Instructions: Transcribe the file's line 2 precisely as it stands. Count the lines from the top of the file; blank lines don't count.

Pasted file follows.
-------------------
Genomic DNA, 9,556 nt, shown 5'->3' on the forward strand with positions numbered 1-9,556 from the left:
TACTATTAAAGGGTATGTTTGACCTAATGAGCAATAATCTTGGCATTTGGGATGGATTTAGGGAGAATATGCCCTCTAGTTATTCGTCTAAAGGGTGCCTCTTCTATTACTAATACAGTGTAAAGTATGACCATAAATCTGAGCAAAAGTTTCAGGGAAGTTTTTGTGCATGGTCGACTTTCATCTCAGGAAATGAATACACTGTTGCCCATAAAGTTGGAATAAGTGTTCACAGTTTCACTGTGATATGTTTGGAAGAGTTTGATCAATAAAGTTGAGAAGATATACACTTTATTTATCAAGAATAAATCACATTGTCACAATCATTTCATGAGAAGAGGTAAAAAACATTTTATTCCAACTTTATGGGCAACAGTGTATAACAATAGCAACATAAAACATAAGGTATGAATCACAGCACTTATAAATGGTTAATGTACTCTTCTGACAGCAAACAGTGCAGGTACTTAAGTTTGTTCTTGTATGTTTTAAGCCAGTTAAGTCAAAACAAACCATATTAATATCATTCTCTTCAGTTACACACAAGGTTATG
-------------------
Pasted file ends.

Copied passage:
TACTATTAAAGGGTATGTTTGACCTAATGAGCAATAATCTTGGCATTTGGGATGGATTTAGGGAGAATATGCCCTCTAGTTATTCGTCTAAAGGGTGCCTCTTCTATTACTAATACAGTGTAAAGTATGACCATAAATCTGAGCAAAAGTTTCAGGGAAGTTTTTGTGCATGGTCGACTTTCATCTCAGGAAATGAATACACTGTTGCCCATAAAGTTGGAATAAGTGTTCACAGTTTCACTGTGATATGTTTGGAAGAGTTTGATCAATAAAGTTGAGAAGATATACACTTTATTTATCAAGAATAAATCACATTGTCACAATCATTTCATGAGAAGAGGTAAAAAACATTTTATTCCAACTTTATGGGCAACAGTGTATAACAATAGCAACATAAAACATAAGGTATGAATCACAGCACTTATAAATGGTTAATGTACTCTTCTGACAGCAAACAGTGCAGGTACTTAAGTTTGTTCTTGTATGTTTTAAGCCAGTTAAGTCAAAACAAACCATATTAATATCATTCTCTTCAGTTACACACAAGGTTATG